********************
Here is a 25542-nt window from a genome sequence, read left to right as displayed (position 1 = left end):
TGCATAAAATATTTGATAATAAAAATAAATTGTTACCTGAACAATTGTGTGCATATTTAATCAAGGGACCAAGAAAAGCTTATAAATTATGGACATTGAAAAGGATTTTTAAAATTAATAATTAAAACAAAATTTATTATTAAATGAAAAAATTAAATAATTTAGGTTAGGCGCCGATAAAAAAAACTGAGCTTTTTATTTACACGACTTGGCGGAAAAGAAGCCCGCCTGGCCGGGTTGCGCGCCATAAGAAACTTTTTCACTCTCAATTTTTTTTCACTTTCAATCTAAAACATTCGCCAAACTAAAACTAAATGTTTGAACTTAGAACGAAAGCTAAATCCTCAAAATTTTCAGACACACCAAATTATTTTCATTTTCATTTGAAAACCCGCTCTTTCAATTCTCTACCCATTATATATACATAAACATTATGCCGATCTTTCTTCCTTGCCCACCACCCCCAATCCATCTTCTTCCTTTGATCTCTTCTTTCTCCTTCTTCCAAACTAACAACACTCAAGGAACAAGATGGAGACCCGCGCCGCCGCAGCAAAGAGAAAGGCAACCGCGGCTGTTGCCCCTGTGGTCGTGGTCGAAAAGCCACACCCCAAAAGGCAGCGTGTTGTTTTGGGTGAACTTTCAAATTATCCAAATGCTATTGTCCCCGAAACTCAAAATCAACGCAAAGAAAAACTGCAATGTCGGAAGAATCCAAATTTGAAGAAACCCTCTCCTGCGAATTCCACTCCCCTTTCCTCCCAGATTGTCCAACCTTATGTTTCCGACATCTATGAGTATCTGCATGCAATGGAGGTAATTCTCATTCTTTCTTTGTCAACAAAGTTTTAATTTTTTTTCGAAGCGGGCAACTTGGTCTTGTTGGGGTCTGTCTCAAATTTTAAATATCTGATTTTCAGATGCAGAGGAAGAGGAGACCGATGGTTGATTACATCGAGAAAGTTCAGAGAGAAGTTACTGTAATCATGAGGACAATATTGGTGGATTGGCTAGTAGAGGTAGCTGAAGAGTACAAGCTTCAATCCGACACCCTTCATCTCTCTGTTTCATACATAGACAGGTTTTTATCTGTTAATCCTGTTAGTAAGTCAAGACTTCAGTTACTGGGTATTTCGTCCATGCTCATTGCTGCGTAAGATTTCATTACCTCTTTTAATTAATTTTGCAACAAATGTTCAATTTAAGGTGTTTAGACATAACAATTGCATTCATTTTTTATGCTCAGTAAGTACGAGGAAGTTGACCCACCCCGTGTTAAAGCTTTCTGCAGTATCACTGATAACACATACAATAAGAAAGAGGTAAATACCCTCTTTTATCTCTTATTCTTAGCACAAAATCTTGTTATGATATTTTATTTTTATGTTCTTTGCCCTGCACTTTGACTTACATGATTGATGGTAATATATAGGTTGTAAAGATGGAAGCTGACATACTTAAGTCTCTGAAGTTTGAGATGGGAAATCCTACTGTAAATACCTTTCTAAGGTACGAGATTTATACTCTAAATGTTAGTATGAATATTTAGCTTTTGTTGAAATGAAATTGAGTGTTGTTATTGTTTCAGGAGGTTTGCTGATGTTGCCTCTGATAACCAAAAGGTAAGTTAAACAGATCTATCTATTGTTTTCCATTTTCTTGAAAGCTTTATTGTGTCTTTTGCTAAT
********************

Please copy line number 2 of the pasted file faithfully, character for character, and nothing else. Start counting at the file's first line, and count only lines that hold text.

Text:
TGCATAAAATATTTGATAATAAAAATAAATTGTTACCTGAACAATTGTGTGCATATTTAATCAAGGGACCAAGAAAAGCTTATAAATTATGGACATTGAAAAGGATTTTTAAAATTAATAATTAAAACAAAATTTATTATTAAATGAAAAAATTAAATAATTTAGGTTAGGCGCCGATAAAAAAAACTGAGCTTTTTATTTACACGACTTGGCGGAAAAGAAGCCCGCCTGGCCGGGTTGCGCGCCATAAGAAACTTTTTCACTCTCAATTTTTTTTCACTTTCAATCTAAAACATTCGCCAAACTAAAACTAAATGTTTGAACTTAGAACGAAAGCTAAATCCTCAAAATTTTCAGACACACCAAATTATTTTCATTTTCATTTGAAAACCCGCTCTTTCAATTCTCTACCCATTATATATACATAAACATTATGCCGATCTTTCTTCCTTGCCCACCACCCCCAATCCATCTTCTTCCTTTGATCTCTTCTTTCTCCTTCTTCCAAACTAACAACACTCAAGGAACAAGATGGAGACCCGCGCCGCCGCAGCAAAGAGAAAGGCAACCGCGGCTGTTGCCCCTGTGGTCGTGGTCGAAAAGCCACACCCCAAAAGGCAGCGTGTTGTTTTGGGTGAACTTTCAAATTATCCAAATGCTATTGTCCCCGAAACTCAAAATCAACGCAAAGAAAAACTGCAATGTCGGAAGAATCCAAATTTGAAGAAACCCTCTCCTGCGAATTCCACTCCCCTTTCCTCCCAGATTGTCCAACCTTATGTTTCCGACATCTATGAGTATCTGCATGCAATGGAGGTAATTCTCATTCTTTCTTTGTCAACAAAGTTTTAATTTTTTTTCGAAGCGGGCAACTTGGTCTTGTTGGGGTCTGTCTCAAATTTTAAATATCTGATTTTCAGATGCAGAGGAAGAGGAGACCGATGGTTGATTACATCGAGAAAGTTCAGAGAGAAGTTACTGTAATCATGAGGACAATATTGGTGGATTGGCTAGTAGAGGTAGCTGAAGAGTACAAGCTTCAATCCGACACCCTTCATCTCTCTGTTTCATACATAGACAGGTTTTTATCTGTTAATCCTGTTAGTAAGTCAAGACTTCAGTTACTGGGTATTTCGTCCATGCTCATTGCTGCGTAAGATTTCATTACCTCTTTTAATTAATTTTGCAACAAATGTTCAATTTAAGGTGTTTAGACATAACAATTGCATTCATTTTTTATGCTCAGTAAGTACGAGGAAGTTGACCCACCCCGTGTTAAAGCTTTCTGCAGTATCACTGATAACACATACAATAAGAAAGAGGTAAATACCCTCTTTTATCTCTTATTCTTAGCACAAAATCTTGTTATGATATTTTATTTTTATGTTCTTTGCCCTGCACTTTGACTTACATGATTGATGGTAATATATAGGTTGTAAAGATGGAAGCTGACATACTTAAGTCTCTGAAGTTTGAGATGGGAAATCCTACTGTAAATACCTTTCTAAGGTACGAGATTTATACTCTAAATGTTAGTATGAATATTTAGCTTTTGTTGAAATGAAATTGAGTGTTGTTATTGTTTCAGGAGGTTTGCTGATGTTGCCTCTGATAACCAAAAGGTAAGTTAAACAGATCTATCTATTGTTTTCCATTTTCTTGAAAGCTTTATTGTGTCTTTTGCTAAT